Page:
Human Rights Council – Universal Periodic Review


For use of information media; not an official record

Date: Monday 4 May (afternoon)


Concerned country - national report

  • Represented by a 19-member delegation and headed by the Vice-Minister of Foreign Affairs, H.E. Mr. Phongsavath Boupha
  • National report presented by H.E. the head of delegation


  • Moratorium on death penalty since 1989.
  • Training of prison officers on prison management and treatment of offenders.
  • Decrease in poverty rate from 49% in 1990 to 25 % in 2009.
  • Two ministers and five vice-ministers are women. Women account for 25% of the National Assembly deputies.
  • Rights of minorities protected by national legislation.
  • Literacy rate of people aged above 15 is 77%.
  • Laws on the Development and Protection of Women.
  • Law on the Protection of the Rights and Interests of Children.
  • Legal Sector Master Plan to build a State ruled by law by 2020.
  • Recent visit of the Special Rapporteur on Freedom of Religion or Belief.
  • Signature of the Convention against Torture under consideration.

Interactive discussion

Number of States taking part in the discussion

  • Member States: 25
  • Observer States: 32

Positive achievements

  • Efforts to eradicate poverty.
  • Increase in representation of women in senior positions in the Government.
  • Wide access to education and public healthcare.
  • Actions taken to reduce maternal and infant mortality rate.
  • Ratification of the International Covenant on Civil and Political Rights, of the Convention on the Rights of the Child, and signature of the Convention on Enforced disappearances and the Convention on cluster munitions.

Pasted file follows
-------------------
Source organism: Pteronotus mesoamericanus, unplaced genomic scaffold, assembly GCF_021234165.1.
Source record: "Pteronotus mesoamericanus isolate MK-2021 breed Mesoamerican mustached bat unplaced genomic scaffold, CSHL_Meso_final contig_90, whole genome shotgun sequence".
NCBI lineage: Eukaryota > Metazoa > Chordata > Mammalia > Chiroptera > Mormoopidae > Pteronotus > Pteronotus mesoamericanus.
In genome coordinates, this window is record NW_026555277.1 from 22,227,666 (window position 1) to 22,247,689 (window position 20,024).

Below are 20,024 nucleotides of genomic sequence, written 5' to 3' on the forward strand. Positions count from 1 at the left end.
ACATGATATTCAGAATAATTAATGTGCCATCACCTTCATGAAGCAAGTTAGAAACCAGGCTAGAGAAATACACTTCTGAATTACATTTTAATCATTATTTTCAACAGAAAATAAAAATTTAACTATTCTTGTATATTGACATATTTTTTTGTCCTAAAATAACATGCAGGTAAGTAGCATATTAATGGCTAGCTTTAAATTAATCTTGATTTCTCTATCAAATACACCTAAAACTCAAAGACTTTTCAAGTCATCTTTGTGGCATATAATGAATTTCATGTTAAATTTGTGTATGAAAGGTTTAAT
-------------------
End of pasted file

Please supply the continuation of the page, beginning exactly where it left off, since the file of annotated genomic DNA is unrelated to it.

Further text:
Issues and questions raised 

  • Violence against women and girls.
  • High illiteracy rate of women.
  • Conditions of detention.
  • Freedom of religion.
  • Limitations on freedom of expression.
  • Rights of minorities.
  • Forced repatriation of Hmong refugees from Thailand.


  • Abolish the death penalty definitively.
  • Strengthen efforts to combat all forms of exploitation of children.
  • Intensify the fight against trafficking in persons.
  • Increase training of the security forces and of the judiciary.
  • Conduct awareness raising programmes to combat violence against women.
  • Ensure the human rights of returned Hmong refugees and national minorities.
  • Further strengthen the right to health and education, especially in rural areas.
  • Lift restrictions on the freedom of expression and of the press.
  • Take steps to fully implement the freedom of religion and belief.
  • Become a party to the Ottawa Convention on Landmines.
  • Extend a standing invitation to all UN Special Procedures.
  • Ratify the Rome Statute, and the two Optional Protocols to the International Covenant on Civil and Political Rights, the Convention against Torture.

Response of the concerned country

  • Gender equality– National plan of action underway to broaden access to education to girls and women. Gender equality provided for in the Constitution.
  • Improvement of conditions of detention– Further improvement underway, taking into account the economic situation of the country.
  • Restriction on freedom of expression - Majority of radio and television companies privately owned. No restriction on internet access and media infrastructure is being developed so as to extend the diffusion of information.
  • Landmines/UXO – National strategy and plan of action to clear the territory and assist the victims (including socio-economic measures). Serious threat to the right to development and life.
  • Freedom of movement of Hmong people - Committed to ensure the fundamental rights of the Hmong people and facilitate their return to the country. Need more time to normalize their livelihood. Will be able in the future to apply for and be granted passports.

Adoption of the report by the UPR working group scheduled on
Thursday 6 May, 17:30 – 18:00 

More information